Bali Conference, Day 3: Off on the wrong foot?
I’m beginning to find my way here at the UN climate conference in Bali—but what about the negotiators?
Since arriving, I’ve had something of an identity crisis. I’m at an event where decisions are being made (or perhaps not made) that I believe will truly shape the course of the world for the next century or more. But I’m a researcher, not a lobbyist.
When I walk past a U.S. negotiator in the hallway, part of me tells me I should just pull him aside and say, “Hey, I’m not sure you really get what’s going on here. Can I try to explain?” But another part of me says that such a maneuver is outside my role, not to mention being far outside my area of expertise.
And then there’s that other little voice, in this case the tie-breaker, saying, “Don’t be stupid, he knows EXACTLY what’s going on here.” I’m feeling the need to resolve this split personality before it becomes a permanent disorder. Fortunately, there are a couple of things making that possible:
First, every day I interact with amazingly capable people from NGOs around the world, some of whom have been to a decade’s worth of these events. They’re being actively consulted by the progressive players here (e.g., the European Union), and respected, if not adored, by the “fossils.” If any groups can steer this process in the right direction, they can.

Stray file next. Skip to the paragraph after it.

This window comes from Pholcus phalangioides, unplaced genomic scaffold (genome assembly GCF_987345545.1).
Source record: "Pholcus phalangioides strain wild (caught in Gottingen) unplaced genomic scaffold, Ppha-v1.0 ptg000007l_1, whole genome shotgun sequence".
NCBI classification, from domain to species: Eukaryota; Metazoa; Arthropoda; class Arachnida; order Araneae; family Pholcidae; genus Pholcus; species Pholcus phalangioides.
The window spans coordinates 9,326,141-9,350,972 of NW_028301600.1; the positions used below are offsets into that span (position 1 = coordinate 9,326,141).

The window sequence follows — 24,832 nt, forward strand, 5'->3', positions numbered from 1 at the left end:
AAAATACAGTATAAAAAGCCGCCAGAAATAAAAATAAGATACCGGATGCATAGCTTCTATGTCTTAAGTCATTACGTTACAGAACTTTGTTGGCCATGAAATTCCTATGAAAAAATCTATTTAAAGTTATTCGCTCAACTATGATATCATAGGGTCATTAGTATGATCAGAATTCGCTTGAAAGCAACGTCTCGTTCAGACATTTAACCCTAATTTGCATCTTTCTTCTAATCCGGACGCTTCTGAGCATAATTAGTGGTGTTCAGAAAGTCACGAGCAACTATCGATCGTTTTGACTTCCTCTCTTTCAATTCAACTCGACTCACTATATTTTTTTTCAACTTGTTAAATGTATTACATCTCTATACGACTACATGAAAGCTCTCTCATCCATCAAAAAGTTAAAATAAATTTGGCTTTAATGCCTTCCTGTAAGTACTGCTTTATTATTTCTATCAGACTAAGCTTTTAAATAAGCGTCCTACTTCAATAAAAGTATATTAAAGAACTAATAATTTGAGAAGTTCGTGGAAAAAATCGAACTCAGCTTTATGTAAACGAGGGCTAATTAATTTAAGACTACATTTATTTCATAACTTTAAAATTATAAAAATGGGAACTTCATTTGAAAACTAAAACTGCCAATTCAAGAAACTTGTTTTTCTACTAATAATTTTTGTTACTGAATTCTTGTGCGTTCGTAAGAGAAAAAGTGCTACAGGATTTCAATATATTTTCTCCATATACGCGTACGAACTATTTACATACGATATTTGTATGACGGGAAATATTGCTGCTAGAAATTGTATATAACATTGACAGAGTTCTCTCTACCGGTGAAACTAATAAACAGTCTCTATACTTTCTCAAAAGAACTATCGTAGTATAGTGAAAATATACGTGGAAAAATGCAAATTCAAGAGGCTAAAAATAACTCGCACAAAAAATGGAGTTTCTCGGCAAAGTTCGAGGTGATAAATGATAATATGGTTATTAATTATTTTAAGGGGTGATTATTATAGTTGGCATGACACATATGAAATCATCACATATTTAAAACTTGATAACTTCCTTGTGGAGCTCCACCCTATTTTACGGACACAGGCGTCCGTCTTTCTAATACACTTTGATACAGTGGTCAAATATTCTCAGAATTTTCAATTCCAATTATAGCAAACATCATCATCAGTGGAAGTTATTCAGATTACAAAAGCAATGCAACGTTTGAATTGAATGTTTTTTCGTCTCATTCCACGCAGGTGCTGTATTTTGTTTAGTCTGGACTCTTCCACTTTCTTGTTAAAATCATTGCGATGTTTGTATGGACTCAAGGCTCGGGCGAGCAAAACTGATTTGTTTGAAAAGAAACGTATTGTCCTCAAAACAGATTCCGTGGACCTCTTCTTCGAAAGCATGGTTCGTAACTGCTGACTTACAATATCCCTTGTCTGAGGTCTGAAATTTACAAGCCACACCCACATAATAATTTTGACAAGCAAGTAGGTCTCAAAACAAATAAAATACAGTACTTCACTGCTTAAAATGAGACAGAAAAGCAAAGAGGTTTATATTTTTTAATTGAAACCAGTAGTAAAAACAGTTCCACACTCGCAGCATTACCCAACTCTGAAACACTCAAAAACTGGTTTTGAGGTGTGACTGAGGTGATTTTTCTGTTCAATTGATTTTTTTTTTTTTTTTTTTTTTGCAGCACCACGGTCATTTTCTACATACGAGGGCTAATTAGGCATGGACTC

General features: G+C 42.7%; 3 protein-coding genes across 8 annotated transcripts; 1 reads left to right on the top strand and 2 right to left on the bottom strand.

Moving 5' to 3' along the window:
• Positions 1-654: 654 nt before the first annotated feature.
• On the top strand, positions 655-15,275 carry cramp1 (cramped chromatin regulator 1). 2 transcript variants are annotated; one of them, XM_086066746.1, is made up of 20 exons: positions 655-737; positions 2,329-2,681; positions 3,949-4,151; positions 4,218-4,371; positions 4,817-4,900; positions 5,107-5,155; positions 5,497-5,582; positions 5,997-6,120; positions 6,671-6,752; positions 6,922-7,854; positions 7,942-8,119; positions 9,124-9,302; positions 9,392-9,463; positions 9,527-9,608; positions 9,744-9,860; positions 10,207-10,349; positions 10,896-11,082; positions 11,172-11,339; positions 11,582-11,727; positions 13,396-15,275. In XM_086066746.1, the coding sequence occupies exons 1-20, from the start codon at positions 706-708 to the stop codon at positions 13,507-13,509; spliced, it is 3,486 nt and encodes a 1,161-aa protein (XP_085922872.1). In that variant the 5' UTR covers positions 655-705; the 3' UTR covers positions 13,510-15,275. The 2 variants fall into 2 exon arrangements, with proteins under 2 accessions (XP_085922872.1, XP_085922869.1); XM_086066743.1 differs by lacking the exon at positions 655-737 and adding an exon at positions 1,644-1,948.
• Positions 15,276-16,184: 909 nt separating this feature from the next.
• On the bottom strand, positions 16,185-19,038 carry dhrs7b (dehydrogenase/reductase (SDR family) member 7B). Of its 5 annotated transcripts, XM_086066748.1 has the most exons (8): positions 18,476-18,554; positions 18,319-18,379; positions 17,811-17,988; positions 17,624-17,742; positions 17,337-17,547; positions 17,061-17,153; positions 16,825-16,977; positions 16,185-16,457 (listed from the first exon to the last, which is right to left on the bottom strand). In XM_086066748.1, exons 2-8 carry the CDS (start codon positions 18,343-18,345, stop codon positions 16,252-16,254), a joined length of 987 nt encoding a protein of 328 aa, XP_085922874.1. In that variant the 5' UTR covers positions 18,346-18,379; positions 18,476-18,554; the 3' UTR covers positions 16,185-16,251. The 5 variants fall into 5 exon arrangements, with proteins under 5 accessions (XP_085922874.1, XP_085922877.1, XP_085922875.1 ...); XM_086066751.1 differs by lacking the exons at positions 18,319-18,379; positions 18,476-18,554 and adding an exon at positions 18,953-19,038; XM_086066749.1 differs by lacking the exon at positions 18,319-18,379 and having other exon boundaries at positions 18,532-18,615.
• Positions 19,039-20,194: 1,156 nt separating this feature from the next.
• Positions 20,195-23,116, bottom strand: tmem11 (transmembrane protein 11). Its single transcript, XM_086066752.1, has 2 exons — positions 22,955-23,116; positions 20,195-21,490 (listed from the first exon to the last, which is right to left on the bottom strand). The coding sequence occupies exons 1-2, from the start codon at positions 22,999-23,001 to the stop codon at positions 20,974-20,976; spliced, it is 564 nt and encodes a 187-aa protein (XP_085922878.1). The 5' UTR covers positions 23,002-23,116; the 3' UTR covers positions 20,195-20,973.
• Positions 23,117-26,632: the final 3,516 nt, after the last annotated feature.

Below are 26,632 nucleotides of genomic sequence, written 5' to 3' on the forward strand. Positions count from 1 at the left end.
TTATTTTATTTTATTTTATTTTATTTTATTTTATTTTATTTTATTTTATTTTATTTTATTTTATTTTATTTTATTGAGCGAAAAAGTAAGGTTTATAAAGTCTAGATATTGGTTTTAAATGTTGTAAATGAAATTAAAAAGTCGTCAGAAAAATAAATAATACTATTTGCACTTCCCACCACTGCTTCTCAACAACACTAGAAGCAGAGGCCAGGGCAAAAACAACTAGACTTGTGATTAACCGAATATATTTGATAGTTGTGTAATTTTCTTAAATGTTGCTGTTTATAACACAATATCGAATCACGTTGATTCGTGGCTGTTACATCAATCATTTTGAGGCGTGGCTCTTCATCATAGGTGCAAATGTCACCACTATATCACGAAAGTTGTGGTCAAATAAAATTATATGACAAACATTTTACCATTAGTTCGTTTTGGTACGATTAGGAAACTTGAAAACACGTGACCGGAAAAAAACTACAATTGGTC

Second, I’ve found somewhat of a niche for myself in the negotiations tied to the Clean Development Mechanism (CDM). The discussions around the CDM are typically very technical. Most peoples’ eyes glaze over within the first few minutes. I could talk about it for hours—perhaps why I’ve never been particularly good at cocktail parties.
With $7 billion committed to CDM projects in 2006 and $25 billion in the pipeline, it’s an issue that deserves someone’s attention. My experience here is that the CDM is something that the European Community is getting a grasp on, and the developing world is trying to capitalize on. But the United States won’t really give much thought to it until people start thinking about how the provisions for offsetting emissions in pending climate legislation will play out.
So while the CDM is perhaps not the biggest story at this conference (though here in Indonesia, how forestry projects are treated by the CDM is certainly seen as important), it’s one I can’t resist following (and yes, if possible, influencing by providing some solid analysis within the Climate Action Network’s CDM working group, shown right).
As for the negotiators, there’s some fear they aren’t getting any closer. Most discussions have shifted away from the main conference forums to smaller, focused negotiating groups. But according to a source more savvy than I, the limited mandate assigned to these groups—to prepare options for consideration—is far more limited than is usual at such negotiations. This leaves a troubling amount of common-ground finding to be done during the high-level sessions next week.
It’s early, and I don’t want to sound alarms, but things could be going better. And perhaps they would be if some of the delegates could find the time to attend some of the side events going on here. Tonight, I attended one that presented the perspectives of people living in small island states (pictured left, excuse the blurriness). Climate change looks a lot different when your entire country sits only 1.2 meters above the rising sea.